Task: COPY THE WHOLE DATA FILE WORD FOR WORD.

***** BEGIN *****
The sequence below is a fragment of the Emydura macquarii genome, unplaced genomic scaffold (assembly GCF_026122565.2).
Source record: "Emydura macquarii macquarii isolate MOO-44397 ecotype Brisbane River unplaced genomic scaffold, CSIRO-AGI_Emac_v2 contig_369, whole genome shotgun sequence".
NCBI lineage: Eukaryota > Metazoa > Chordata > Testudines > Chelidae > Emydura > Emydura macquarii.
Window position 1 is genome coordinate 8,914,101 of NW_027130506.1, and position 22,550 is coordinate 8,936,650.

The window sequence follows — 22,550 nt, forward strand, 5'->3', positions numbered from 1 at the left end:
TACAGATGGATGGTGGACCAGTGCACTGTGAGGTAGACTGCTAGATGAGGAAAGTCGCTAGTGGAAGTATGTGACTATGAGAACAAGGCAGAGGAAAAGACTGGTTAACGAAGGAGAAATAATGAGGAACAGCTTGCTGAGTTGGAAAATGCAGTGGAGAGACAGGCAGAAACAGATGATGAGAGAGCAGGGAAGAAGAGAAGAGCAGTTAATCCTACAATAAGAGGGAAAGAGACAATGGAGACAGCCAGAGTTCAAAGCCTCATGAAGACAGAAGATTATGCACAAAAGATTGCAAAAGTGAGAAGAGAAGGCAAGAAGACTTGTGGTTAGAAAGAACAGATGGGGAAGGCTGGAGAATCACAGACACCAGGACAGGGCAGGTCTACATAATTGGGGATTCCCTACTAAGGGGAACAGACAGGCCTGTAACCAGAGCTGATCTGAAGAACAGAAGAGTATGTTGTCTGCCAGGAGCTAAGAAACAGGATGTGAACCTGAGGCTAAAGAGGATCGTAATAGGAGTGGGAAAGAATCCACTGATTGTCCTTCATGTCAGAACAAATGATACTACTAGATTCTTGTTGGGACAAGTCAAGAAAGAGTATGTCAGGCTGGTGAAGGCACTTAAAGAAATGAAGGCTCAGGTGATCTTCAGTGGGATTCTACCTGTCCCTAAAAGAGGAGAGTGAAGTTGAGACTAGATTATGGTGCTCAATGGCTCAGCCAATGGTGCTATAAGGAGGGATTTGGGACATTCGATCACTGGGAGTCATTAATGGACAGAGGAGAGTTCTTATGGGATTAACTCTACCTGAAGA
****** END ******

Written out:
The sequence below is a fragment of the Emydura macquarii genome, unplaced genomic scaffold (assembly GCF_026122565.2).
Source record: "Emydura macquarii macquarii isolate MOO-44397 ecotype Brisbane River unplaced genomic scaffold, CSIRO-AGI_Emac_v2 contig_369, whole genome shotgun sequence".
NCBI lineage: Eukaryota > Metazoa > Chordata > Testudines > Chelidae > Emydura > Emydura macquarii.
Window position 1 is genome coordinate 8,914,101 of NW_027130506.1, and position 22,550 is coordinate 8,936,650.

The window sequence follows — 22,550 nt, forward strand, 5'->3', positions numbered from 1 at the left end:
TACAGATGGATGGTGGACCAGTGCACTGTGAGGTAGACTGCTAGATGAGGAAAGTCGCTAGTGGAAGTATGTGACTATGAGAACAAGGCAGAGGAAAAGACTGGTTAACGAAGGAGAAATAATGAGGAACAGCTTGCTGAGTTGGAAAATGCAGTGGAGAGACAGGCAGAAACAGATGATGAGAGAGCAGGGAAGAAGAGAAGAGCAGTTAATCCTACAATAAGAGGGAAAGAGACAATGGAGACAGCCAGAGTTCAAAGCCTCATGAAGACAGAAGATTATGCACAAAAGATTGCAAAAGTGAGAAGAGAAGGCAAGAAGACTTGTGGTTAGAAAGAACAGATGGGGAAGGCTGGAGAATCACAGACACCAGGACAGGGCAGGTCTACATAATTGGGGATTCCCTACTAAGGGGAACAGACAGGCCTGTAACCAGAGCTGATCTGAAGAACAGAAGAGTATGTTGTCTGCCAGGAGCTAAGAAACAGGATGTGAACCTGAGGCTAAAGAGGATCGTAATAGGAGTGGGAAAGAATCCACTGATTGTCCTTCATGTCAGAACAAATGATACTACTAGATTCTTGTTGGGACAAGTCAAGAAAGAGTATGTCAGGCTGGTGAAGGCACTTAAAGAAATGAAGGCTCAGGTGATCTTCAGTGGGATTCTACCTGTCCCTAAAAGAGGAGAGTGAAGTTGAGACTAGATTATGGTGCTCAATGGCTCAGCCAATGGTGCTATAAGGAGGGATTTGGGACATTCGATCACTGGGAGTCATTAATGGACAGAGGAGAGTTCTTATGGGATTAACTCTACCTGAAGA